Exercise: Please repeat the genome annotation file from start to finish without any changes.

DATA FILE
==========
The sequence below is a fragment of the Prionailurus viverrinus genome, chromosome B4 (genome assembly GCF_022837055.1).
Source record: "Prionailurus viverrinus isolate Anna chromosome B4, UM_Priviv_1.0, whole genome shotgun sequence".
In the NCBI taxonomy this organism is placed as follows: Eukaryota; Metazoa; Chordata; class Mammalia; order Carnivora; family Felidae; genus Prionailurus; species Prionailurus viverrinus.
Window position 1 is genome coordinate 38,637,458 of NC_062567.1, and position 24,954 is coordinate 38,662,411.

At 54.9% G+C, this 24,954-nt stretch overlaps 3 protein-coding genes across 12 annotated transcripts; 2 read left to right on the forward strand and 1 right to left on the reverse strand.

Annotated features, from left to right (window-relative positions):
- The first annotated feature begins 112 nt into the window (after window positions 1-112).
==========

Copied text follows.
The sequence below is a fragment of the Prionailurus viverrinus genome, chromosome B4 (genome assembly GCF_022837055.1).
Source record: "Prionailurus viverrinus isolate Anna chromosome B4, UM_Priviv_1.0, whole genome shotgun sequence".
In the NCBI taxonomy this organism is placed as follows: Eukaryota; Metazoa; Chordata; class Mammalia; order Carnivora; family Felidae; genus Prionailurus; species Prionailurus viverrinus.
Window position 1 is genome coordinate 38,637,458 of NC_062567.1, and position 24,954 is coordinate 38,662,411.

At 54.9% G+C, this 24,954-nt stretch overlaps 3 protein-coding genes across 12 annotated transcripts; 2 read left to right on the forward strand and 1 right to left on the reverse strand.

Annotated features, from left to right (window-relative positions):
- The first annotated feature begins 112 nt into the window (after window positions 1-112).